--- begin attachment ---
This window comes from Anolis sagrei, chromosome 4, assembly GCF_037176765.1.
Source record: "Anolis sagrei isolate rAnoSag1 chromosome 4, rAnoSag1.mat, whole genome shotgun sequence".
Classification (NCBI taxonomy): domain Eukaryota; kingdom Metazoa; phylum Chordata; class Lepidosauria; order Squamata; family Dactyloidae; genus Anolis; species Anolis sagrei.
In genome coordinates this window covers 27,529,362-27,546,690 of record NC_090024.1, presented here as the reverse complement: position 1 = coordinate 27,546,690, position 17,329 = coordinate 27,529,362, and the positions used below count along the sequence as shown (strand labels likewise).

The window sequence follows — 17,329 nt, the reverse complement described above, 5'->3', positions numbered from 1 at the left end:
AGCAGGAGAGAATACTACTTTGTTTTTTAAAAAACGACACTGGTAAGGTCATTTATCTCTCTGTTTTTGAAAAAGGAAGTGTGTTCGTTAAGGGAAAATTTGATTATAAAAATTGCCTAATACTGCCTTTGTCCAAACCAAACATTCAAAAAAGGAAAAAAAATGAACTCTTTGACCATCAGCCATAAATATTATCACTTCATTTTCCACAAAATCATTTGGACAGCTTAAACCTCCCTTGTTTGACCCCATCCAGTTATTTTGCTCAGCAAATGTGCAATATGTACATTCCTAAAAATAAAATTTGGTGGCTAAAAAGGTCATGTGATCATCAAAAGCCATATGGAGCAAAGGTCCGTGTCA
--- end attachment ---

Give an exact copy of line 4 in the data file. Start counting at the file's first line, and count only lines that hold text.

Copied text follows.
In genome coordinates this window covers 27,529,362-27,546,690 of record NC_090024.1, presented here as the reverse complement: position 1 = coordinate 27,546,690, position 17,329 = coordinate 27,529,362, and the positions used below count along the sequence as shown (strand labels likewise).